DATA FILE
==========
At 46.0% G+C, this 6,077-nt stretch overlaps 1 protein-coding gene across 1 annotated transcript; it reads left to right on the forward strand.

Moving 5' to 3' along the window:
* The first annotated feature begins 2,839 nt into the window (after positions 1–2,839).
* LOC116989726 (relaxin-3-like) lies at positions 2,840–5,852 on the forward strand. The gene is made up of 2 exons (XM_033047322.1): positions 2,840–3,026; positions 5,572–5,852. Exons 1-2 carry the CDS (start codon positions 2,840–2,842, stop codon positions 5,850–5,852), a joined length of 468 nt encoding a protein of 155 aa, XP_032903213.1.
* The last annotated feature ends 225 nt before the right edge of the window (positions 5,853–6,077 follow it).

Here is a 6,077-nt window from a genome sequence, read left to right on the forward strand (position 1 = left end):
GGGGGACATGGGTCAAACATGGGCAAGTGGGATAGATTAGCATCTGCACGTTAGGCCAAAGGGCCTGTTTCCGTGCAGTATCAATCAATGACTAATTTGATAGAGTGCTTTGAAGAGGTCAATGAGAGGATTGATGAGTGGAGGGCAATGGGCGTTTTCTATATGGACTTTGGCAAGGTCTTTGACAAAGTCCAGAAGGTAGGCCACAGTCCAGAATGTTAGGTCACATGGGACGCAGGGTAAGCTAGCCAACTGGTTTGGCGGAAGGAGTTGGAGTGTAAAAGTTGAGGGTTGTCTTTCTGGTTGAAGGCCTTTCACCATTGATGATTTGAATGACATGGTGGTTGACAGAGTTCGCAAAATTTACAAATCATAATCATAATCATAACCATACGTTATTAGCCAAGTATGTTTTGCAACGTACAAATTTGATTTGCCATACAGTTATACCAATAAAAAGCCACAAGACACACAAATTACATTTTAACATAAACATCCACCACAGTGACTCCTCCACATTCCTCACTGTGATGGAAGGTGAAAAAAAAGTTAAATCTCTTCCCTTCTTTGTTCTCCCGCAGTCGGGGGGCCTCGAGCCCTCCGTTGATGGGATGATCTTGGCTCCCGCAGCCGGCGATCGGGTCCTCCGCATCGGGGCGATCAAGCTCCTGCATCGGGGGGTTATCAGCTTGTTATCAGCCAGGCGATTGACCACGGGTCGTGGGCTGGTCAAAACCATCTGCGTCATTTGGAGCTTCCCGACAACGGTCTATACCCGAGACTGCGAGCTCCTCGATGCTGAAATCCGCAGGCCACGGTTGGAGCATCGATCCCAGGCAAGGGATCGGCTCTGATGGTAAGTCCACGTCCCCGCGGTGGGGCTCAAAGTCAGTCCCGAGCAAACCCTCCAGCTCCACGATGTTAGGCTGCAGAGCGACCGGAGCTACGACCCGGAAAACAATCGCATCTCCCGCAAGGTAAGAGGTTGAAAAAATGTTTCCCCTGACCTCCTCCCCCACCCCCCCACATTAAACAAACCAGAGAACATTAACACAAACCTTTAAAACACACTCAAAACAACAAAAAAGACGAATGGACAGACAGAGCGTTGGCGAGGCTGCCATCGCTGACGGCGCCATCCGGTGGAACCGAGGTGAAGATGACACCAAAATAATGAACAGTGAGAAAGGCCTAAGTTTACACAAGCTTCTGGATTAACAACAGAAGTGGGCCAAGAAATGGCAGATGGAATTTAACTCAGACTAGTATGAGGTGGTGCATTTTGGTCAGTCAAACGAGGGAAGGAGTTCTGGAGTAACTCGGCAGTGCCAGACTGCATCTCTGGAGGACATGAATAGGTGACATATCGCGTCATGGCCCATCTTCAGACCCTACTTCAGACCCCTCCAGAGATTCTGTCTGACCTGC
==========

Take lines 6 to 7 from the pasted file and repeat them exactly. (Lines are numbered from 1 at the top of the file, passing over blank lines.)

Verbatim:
Here is a 6,077-nt window from a genome sequence, read left to right on the forward strand (position 1 = left end):
GGGGGACATGGGTCAAACATGGGCAAGTGGGATAGATTAGCATCTGCACGTTAGGCCAAAGGGCCTGTTTCCGTGCAGTATCAATCAATGACTAATTTGATAGAGTGCTTTGAAGAGGTCAATGAGAGGATTGATGAGTGGAGGGCAATGGGCGTTTTCTATATGGACTTTGGCAAGGTCTTTGACAAAGTCCAGAAGGTAGGCCACAGTCCAGAATGTTAGGTCACATGGGACGCAGGGTAAGCTAGCCAACTGGTTTGGCGGAAGGAGTTGGAGTGTAAAAGTTGAGGGTTGTCTTTCTGGTTGAAGGCCTTTCACCATTGATGATTTGAATGACATGGTGGTTGACAGAGTTCGCAAAATTTACAAATCATAATCATAATCATAACCATACGTTATTAGCCAAGTATGTTTTGCAACGTACAAATTTGATTTGCCATACAGTTATACCAATAAAAAGCCACAAGACACACAAATTACATTTTAACATAAACATCCACCACAGTGACTCCTCCACATTCCTCACTGTGATGGAAGGTGAAAAAAAAGTTAAATCTCTTCCCTTCTTTGTTCTCCCGCAGTCGGGGGGCCTCGAGCCCTCCGTTGATGGGATGATCTTGGCTCCCGCAGCCGGCGATCGGGTCCTCCGCATCGGGGCGATCAAGCTCCTGCATCGGGGGGTTATCAGCTTGTTATCAGCCAGGCGATTGACCACGGGTCGTGGGCTGGTCAAAACCATCTGCGTCATTTGGAGCTTCCCGACAACGGTCTATACCCGAGACTGCGAGCTCCTCGATGCTGAAATCCGCAGGCCACGGTTGGAGCATCGATCCCAGGCAAGGGATCGGCTCTGATGGTAAGTCCACGTCCCCGCGGTGGGGCTCAAAGTCAGTCCCGAGCAAACCCTCCAGCTCCACGATGTTAGGCTGCAGAGCGACCGGAGCTACGACCCGGAAAACAATCGCATCTCCCGCAAGGTAAGAGGTTGAAAAAATGTTTCCCCTGACCTCCTCCCCCACCCCCCCACATTAAACAAACCAGAGAACATTAACACAAACCTTTAAAACACACTCAAAACAACAAAAAAGACGAATGGACAGACAGAGCGTTGGCGAGGCTGCCATCGCTGACGGCGCCATCCGGTGGAACCGAGGTGAAGATGACACCAAAATAATGAACAGTGAGAAAGGCCTAAGTTTACACAAGCTTCTGGATTAACAACAGAAGTGGGCCAAGAAATGGCAGATGGAATTTAACTCAGACTAGTATGAGGTGGTGCATTTTGGTCAGTCAAACGAGGGAAGGAGTTCTGGAGTAACTCGGCAGTGCCAGACTGCATCTCTGGAGGACATGAATAGGTGACATATCGCGTCATGGCCCATCTTCAGACCCTACTTCAGACCCCTCCAGAGATTCTGTCTGACCTGC